should it be legal for the government and other entities to track our cell phones
Debate Rounds (3)
Monitor: To observe and check progress of quality over a period of time.
As many of you probably know, the government can monitor our activities through various means including any device with a microphone or camera. For example, on Black Friday two United States malls used Footpath tracking technology to monitor shoppers in the mall. The Footpath system uses an assortment of discreet monitoring devices in order to observe the customers of the center. These devices calculate the movement of shoppers without needing to put any sort of device on or with them.
You"re probably wondering why this is bad. Well, I believe that this is a violation of our privacy rights, and if they can do it, then what stops this technology from getting into the wrong hands? The technology used by the government and mall owners, as I stated earlier, uses cell phones to track people. This is bad because 9 out of 10 Americans use or have cell phones, which means that 90% of us can be tracked while our phones are on.
Malls do give us the option to avoid being tracked, but it requires you to turn off your cell phone. In many cases, we might need to use our cell phones during any time in the mall. Should we really have to sacrifice using our phones in public places to protect our privacy?
Note: We are beginning debaters so please give us any advice or constructive criticism about our debating skills.
http://www.google.com... percentage of americans have cell phones
Cell Phone Privacy Rights v. Freedom of the Press
The Bartnicki v. Vopper case before the U.S. Supreme Court raises some serious questions about where to draw the line between personal privacy and freedom of the press. The Court heard oral arguments in December, and is now faced with the task of sorting out privacy issues surrounding third-party taping of private cellular phone conversations and the right of the press to disseminate information of public interest.
In 1993, Gloria Bartnicki, a teachers' union official in Pennsylvania, was having a conversation on her cellular phone with a fellow union official discussing pending contract negotiations. An unknown third-party taped the conversation and provided a copy to a group opposed to the teacher's demands. The group, in turn, provided a copy to a host at a local radio station who played the tape on the air. Bartnicki and the other union official sued the host of the radio program, the radio station and the individual who intercepted the call.
The 3rd Circuit Court of Appeals ruled that the federal and state wiretapping statutes were unconstitutional. Now, the Supreme Court is weighing whether personal privacy and the right to communicate freely and confidentially via wireless phones is greater than the right of the press to broadcast or print private conversations that are of public concern.
In this case the conversation in question was obtained illegally by a third party which raises additional questions. For example, the Court must decide if the radio station and host can be held liable for broadcasting a private conversation that they had nothing to do with intercepting and that was provided to them by a third party.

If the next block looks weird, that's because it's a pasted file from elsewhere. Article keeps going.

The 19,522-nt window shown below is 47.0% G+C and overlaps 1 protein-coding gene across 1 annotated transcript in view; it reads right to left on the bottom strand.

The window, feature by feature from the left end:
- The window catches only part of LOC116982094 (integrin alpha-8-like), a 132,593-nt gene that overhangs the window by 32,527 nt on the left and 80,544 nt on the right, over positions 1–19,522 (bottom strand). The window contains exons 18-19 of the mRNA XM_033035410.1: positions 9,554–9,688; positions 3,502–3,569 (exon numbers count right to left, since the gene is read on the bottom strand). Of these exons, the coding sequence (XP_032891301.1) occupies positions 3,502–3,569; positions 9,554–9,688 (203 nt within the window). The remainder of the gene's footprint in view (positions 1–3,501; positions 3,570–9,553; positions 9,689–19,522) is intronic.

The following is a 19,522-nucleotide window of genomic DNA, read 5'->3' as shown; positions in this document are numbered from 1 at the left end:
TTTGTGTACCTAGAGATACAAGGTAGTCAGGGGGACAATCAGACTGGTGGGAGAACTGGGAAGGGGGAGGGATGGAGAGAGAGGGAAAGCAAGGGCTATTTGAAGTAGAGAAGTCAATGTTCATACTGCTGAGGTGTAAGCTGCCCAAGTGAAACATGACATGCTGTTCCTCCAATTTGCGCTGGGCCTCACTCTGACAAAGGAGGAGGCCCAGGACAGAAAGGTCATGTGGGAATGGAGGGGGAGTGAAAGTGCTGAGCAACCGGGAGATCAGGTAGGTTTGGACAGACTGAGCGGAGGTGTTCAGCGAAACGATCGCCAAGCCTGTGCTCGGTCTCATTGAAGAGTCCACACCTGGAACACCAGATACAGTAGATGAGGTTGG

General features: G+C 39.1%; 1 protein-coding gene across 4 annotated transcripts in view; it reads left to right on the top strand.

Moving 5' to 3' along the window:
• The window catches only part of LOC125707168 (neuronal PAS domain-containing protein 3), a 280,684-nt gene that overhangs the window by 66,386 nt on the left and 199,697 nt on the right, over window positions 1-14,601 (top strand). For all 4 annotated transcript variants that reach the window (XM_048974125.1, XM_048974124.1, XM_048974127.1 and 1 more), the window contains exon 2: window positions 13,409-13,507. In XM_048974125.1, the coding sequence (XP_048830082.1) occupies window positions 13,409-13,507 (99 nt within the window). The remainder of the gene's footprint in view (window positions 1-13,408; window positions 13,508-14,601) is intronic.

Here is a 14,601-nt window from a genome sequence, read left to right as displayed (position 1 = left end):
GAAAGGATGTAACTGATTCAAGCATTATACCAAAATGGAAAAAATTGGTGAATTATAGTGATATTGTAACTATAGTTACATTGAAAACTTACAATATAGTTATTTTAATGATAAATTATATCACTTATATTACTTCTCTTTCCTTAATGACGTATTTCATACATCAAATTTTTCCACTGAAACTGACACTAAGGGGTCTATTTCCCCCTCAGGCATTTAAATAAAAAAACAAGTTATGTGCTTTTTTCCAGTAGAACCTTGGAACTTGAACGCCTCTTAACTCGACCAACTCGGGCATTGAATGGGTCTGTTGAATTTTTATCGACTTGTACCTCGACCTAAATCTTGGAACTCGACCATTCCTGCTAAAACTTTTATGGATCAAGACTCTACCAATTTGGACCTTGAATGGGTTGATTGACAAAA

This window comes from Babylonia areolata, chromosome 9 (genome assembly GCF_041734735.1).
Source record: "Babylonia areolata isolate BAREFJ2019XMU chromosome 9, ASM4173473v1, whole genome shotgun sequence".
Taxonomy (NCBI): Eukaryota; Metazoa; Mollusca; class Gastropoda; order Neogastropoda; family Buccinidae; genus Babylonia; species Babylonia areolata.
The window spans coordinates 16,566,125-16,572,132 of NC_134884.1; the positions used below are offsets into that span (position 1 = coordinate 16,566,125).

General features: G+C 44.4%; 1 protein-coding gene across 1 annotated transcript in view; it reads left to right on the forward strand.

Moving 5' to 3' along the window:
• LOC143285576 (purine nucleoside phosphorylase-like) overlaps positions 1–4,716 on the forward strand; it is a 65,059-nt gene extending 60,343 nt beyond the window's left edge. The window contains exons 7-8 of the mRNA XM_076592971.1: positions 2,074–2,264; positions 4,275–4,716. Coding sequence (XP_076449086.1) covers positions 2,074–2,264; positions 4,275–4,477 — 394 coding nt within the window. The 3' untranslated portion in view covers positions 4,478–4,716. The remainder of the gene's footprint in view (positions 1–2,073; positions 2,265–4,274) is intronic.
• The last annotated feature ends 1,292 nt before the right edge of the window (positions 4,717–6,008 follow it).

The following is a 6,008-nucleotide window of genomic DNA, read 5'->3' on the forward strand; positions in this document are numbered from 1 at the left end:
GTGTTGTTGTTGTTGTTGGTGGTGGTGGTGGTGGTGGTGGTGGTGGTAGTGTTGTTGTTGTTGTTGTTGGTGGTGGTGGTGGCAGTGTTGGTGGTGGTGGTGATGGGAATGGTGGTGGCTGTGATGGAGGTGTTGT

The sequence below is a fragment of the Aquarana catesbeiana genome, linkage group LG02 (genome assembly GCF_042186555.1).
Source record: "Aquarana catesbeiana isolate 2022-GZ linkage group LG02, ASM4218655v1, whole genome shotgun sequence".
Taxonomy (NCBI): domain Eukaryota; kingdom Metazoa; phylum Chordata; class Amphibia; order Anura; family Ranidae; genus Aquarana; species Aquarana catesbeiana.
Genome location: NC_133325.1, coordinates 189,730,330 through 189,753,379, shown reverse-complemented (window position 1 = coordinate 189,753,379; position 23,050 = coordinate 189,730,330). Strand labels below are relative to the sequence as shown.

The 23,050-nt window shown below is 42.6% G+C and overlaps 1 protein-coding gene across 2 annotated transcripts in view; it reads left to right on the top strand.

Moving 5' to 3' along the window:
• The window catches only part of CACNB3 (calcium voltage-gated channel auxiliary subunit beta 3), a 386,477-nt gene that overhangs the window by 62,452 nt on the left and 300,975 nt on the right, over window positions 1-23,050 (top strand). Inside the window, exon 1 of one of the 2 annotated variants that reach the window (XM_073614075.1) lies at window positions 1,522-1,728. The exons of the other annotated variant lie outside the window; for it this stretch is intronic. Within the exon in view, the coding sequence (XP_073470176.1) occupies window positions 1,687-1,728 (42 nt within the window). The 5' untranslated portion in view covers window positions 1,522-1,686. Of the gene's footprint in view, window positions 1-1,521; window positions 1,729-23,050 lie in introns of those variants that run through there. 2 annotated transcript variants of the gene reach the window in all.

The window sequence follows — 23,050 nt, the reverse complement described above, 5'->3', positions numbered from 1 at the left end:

Journalists argue that they have a First Amendment right to publish information of public significance. They also maintain that increased scrutiny into their sources could stymie their efforts to report stories in a balanced and expeditious manner.
On the other hand, privacy rights advocates assert that the right to privacy and the ability to have confidential phone conversations without the fear of being recorded by an unknown third-party is paramount.
Second, you brought up the event involving a Teachers" Union official whose phone call was tapped into. This is still a violation of privacy, and if this third party can tap into that call for a noble reason, there must be many people who would do it for slander.
Finally, this third party that obtained said conversation preformed the act illegally. However, the government can still do it without any legal consequence.
Because the government monitors our cell phones and other devices constantly, this requires more government employees as the population grows, and because this is a government entity, it requires MORE tax payer money. Our economy cannot handle more spending at this time.
Because we are so completely observed by the government, this means more government control. This can lead to more of a communist ideal than our democratic system. This threatens the freedom of all Americans and infringes upon our rights. I believe that most Americans would agree that the government does not need to step into our lives any further than they already have.
Jayredthegreat forfeited this round.
mobkillertman forfeited this round.
Jayredthegreat forfeited this round.
No votes have been placed for this debate.
You are not eligible to vote on this debate
This debate has been configured to only allow voters who meet the requirements set by the debaters. This debate either has an Elo score requirement or is to be voted on by a select panel of judges.